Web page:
Conservatives urge Wagner to investigate judge vetting


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OTTAWA — The federal Conservatives are asking Canada’s top judge to investigate whether Liberal MP Jim Carr and his wife have compromised the selection of Manitoba judges.

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Hey there, time traveller!
This article was published 19/02/2020 (959 days ago), so information in it may no longer be current.

OTTAWA — The federal Conservatives are asking Canada’s top judge to investigate whether Liberal MP Jim Carr and his wife have compromised the selection of Manitoba judges.

However, Carr said Wednesday, the process is based on merit, because an independent committee comes up with the short list of candidates.

“It’s merit-based by virtue of the judicial committee, but ultimately governments have to make these decisions,” the Winnipeg South Centre MP told the Free Press. “There is no partisan politics involved, and the appointments that have been made to the court have been very good appointments.”

MIKE DEAL / WINNIPEG FREE PRESS FILES Supreme Court Chief Justice Richard Wagner.

Leaked emails obtained by the Globe and Mail showed Tuesday that Carr and his wife, Manitoba Court of Queen’s Bench Justice Colleen Suche, disagreed with then-justice minister Jody-Wilson Raybould over the selection of a handful of candidates for Manitoba courts in 2018.

During Stephen Harper’s term as prime minister, the Liberals accused the Conservatives of politicizing the selection of judges by relying on MPs, party volunteers and ministers. However, the leaked emails show Prime Minister Justin Trudeau’s office relied on the same groups of people as it garnered feedback on candidates.

The Liberals argue their process is more independent than their predecessors, because arm’s-length advisory committees form the list of candidates, from which the federal cabinet chooses. Those advisory committees include provincial officials and bar associations.

Under the previous government, police had a role in those bodies, with Harper explicitly saying he wanted judges who agreed with his tough-on-crime agenda. His cabinet ministers often had an effective veto over candidates.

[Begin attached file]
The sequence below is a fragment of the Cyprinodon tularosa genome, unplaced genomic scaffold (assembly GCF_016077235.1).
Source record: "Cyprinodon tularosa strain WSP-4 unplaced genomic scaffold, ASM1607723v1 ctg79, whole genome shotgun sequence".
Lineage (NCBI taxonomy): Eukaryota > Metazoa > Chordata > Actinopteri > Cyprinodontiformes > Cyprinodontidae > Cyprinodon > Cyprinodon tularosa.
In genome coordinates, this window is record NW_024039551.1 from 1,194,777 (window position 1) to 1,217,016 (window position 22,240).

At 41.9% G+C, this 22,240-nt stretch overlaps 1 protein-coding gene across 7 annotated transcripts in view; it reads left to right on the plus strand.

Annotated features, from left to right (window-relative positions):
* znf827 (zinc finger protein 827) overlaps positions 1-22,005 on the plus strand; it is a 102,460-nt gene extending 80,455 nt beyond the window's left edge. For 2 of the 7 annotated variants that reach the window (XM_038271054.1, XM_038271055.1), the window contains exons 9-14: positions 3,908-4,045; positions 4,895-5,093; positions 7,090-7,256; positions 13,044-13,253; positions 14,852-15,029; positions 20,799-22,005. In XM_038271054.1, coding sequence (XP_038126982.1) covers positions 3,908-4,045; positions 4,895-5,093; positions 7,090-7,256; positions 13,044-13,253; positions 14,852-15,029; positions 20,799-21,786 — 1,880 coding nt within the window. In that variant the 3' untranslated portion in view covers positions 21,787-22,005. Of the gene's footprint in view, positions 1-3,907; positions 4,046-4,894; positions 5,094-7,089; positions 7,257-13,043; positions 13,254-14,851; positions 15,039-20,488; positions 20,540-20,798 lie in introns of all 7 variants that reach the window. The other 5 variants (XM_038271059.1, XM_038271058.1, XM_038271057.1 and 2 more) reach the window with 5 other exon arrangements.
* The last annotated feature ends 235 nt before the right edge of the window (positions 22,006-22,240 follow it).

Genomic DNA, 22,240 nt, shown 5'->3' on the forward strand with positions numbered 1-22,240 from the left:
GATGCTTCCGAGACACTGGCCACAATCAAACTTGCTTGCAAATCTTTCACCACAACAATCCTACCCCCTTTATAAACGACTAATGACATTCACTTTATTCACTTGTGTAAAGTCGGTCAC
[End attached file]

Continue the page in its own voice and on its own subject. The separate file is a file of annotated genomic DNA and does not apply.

According to the Globe, early 2018 emails claim Suche had submitted the same list of suggested judges as her husband, who was a federal cabinet minister at the time. The emails also infer Liberal staff used encrypted messages to discuss appointments, outside of email chains.

Suche has not responded to Free Press emails asking for an interview.

No one has alleged Carr, Suche, nor the Liberals of any criminal wrongdoing.

However, the Tory justice critic has asked Chief Justice Richard Wagner to have the Canadian Judicial Council investigate Suche’s involvement in the nomination process, “and the resulting impact on judicial independence.”

MP James Bezan, who represents Manitoba’s Interlake, said it’s the only way to ensure public confidence in independent courts.

“It is incredibly unethical for a judge to be vetting other potential appointments,” said Bezan, arguing the appearance of a conflict of interest is enough to shake Canadians’ faith. “This has taken political, partisan appointments to a level that undermines the independence of our judiciary.”

Carr would not speak Wednesday to the leaked emails, but said the Liberals intentionally gave the independent advisory councils more sway than the Conservatives had, and he argued those councils better reflect the communities they represent.

The justice minister gets a list of candidates the committees have approved of — with each either recommended or strongly recommended — and picks from each pool, based on the needs of the court. That could mean someone who is only “recommended” being chosen over someone “highly recommended,” because a court lacks an expert in one area of law.

“Minister of justices consult ministers and members of Parliament; they have staff who will sometimes call members of the bar in the given province,” Carr said. 

Conservative letter to Canadian Judicial Council


Updated on Thursday, February 20, 2020 8:03 AM CST: Corrects reference to Winnipeg South Centre

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